As dawn crept in slow and red from the east, I commented to little Goyo—who had spent the night in Ajoya so as not to miss the festivities, and was now standing at my side—that I marveled how apparently no one had been injured or drowned. Goyo replied that some years there had been serious injuries. He added that, “Ahora cuando zamputió un chamaco, le quebró un diente contra una piedra.” (Today when a boy dove in he broke a tooth on a rock.) It was not until later that afternoon, when Goyo suddenly burst into a grin, that I realized that the chamaco he had referred to was himself; he had cracked off the end of one of his canines in the morning’s mad plunge! I was far more upset about it than he.
There was a lull of events during the morning. The haze cleared and the sun rose, sweltering hot. Every female in town from tiny tot to tottering viejita was busy bathing and primping and dressing in her best. María put three clean costumes on little Bene, who promptly piddled on each one of them. “La Banda de Ajoya” continued to mosey through the streets blasting forth, and now there were other groups of guitarists and singers as well. Men folk with enough money to afford to drink—and many without enough to—were beginning to get drunk. But still it had not rained.
Shortly before noon there was a crash of thunder over the mountains upriver, and everyone gave a whoop and cried, “¡Va a llover!” (It’s going to rain!) The clouds built up with surprising rapidity and drifted, black and billowing, toward Ajoya. Slowly, like the eyelid of a big owl, the cloud-front closed off the sun and the sky. The thunder and lightning grew closer, louder, and more frequent. Around one o’clock the storm broke like a dam! Water poured from the sky flooding the street. Children danced in it.
La Aguas had begun! And on the day they were supposed to! Before then there had been a few brief showers, but nothing, nothing like this. Although the storm did not reach even as far as San Ignacio, from Ajoya to Carrisál the road was obliterated within hours. When the rain started Antonio Manjarréz was in Ajoya with his four-wheel drive truck, and he tried to make a run for it. But where the road passes the arroyo the rain had already washed it out so badly, unburying boulders up to three feet, that Antonio had to spend several hours hacking a new trail up through the village and cross-country back to the road again.
The heaviest downpour lasted only about an hour and a half, then shifted to a shower which varied in intensity as the cloud mass rained overhead. The people in their fine clothes, impatient for the rains to stop, began to appear in the streets regardless, on horse-back, on mule-back, on burro-back, and those who had no mount, on foot. They went this way and that, the rain pouring down on them, then slowly began to amalgamate into a group. The musicos fell in ahead, and the wet but happy parade began. At times a child atop a burro or riding horseback would challenge one or two others to a race. The competitors would line up at the far end of town. Someone would give the word, and they would splash neck and neck down the muddy street.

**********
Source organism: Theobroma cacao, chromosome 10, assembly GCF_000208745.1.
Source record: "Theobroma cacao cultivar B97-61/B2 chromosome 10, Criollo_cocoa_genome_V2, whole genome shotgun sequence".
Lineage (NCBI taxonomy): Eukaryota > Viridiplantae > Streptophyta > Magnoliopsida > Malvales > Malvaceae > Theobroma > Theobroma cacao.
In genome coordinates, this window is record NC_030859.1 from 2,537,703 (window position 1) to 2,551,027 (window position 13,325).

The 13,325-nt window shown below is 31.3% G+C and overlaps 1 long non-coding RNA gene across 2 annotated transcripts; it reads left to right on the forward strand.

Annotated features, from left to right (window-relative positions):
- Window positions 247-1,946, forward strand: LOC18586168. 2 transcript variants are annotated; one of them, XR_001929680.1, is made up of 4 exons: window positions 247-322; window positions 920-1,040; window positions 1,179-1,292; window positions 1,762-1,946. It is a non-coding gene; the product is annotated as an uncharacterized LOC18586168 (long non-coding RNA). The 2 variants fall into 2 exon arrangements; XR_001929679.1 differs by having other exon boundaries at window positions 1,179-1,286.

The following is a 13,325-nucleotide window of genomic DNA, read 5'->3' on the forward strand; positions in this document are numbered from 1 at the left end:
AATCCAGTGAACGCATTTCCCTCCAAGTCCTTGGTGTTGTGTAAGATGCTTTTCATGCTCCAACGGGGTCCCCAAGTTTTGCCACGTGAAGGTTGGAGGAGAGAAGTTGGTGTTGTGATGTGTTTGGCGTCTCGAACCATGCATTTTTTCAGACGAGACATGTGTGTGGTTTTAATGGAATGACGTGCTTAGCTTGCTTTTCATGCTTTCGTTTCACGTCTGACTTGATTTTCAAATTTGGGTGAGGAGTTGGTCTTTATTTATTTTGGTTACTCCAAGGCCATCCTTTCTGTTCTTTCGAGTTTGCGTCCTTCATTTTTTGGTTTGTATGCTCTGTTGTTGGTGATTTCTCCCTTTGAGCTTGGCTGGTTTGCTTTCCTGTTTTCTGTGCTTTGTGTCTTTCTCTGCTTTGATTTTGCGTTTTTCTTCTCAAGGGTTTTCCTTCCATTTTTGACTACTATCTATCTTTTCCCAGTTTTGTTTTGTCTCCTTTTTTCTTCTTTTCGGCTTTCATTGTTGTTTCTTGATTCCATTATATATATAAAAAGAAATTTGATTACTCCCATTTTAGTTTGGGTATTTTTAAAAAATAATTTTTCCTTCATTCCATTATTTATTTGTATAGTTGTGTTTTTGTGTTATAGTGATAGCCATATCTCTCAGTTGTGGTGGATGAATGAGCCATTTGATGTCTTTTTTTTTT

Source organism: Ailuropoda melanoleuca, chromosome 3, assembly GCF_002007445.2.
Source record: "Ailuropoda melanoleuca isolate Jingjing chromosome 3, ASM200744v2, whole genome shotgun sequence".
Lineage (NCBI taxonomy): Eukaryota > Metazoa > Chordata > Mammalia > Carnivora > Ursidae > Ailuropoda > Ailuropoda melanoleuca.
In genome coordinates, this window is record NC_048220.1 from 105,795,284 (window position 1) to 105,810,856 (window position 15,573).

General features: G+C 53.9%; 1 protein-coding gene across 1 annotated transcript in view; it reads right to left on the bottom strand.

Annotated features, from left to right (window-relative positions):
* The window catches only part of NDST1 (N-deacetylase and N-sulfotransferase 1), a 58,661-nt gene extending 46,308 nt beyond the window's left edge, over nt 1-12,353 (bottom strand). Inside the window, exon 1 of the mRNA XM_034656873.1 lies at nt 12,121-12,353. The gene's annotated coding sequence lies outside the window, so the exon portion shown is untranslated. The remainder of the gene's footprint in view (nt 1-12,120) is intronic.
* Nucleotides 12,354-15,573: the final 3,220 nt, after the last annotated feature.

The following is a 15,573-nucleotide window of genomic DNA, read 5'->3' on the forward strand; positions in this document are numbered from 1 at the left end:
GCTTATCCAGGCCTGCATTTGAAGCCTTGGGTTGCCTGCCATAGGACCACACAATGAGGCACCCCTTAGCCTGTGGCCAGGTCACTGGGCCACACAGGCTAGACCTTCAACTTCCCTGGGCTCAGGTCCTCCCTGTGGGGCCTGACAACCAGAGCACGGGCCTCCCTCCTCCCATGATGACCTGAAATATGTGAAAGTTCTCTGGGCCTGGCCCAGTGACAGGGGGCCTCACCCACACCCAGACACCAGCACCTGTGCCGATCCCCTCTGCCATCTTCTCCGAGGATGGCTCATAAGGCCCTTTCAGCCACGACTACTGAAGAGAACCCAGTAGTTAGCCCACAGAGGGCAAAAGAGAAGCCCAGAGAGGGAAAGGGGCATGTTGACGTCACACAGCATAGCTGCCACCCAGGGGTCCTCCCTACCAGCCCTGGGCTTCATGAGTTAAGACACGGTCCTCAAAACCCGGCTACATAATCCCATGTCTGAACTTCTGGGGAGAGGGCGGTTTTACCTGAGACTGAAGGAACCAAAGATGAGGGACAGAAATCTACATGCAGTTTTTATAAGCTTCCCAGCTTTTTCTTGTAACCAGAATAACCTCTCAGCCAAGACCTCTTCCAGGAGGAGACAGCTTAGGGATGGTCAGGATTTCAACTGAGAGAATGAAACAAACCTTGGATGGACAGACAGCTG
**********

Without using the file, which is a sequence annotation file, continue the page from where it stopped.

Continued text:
The Casa Chavarín is the last house on the lower side of the main street. At a right angle with it and blocking the end of the street is the house of Carlos, the barber and butcher. As I was standing in the Chavarín house watching events, two valiant horse racers, both drunk, came galloping down the street in our direction. They had started at a given point but had neglected to establish a finish line, and here they came, lickety-split. Women screamed and children jumped out of the way. One of the horsemen had a slight lead on the other. They dashed past the Chavarin house and straight at the house of Carlos gained speed. Just as the lead horse was entering the portál full-speed, the drunken rider noticed the overhang and ducked sideways just in time to avoid decapitation. As the horse suddenly braked, he went flying through the air and landed with a hard thump six feet ahead of the bewildered beast. I held my breath, expecting another tough medical repair job, but the inebriated jinete staggered to his feet, and loading his bruised horse back out of the portál, he looked up at the other contestant who at the last moment had succeeded in drawing a crowd and cried drunkenly, “¡Le gané!” (I won!)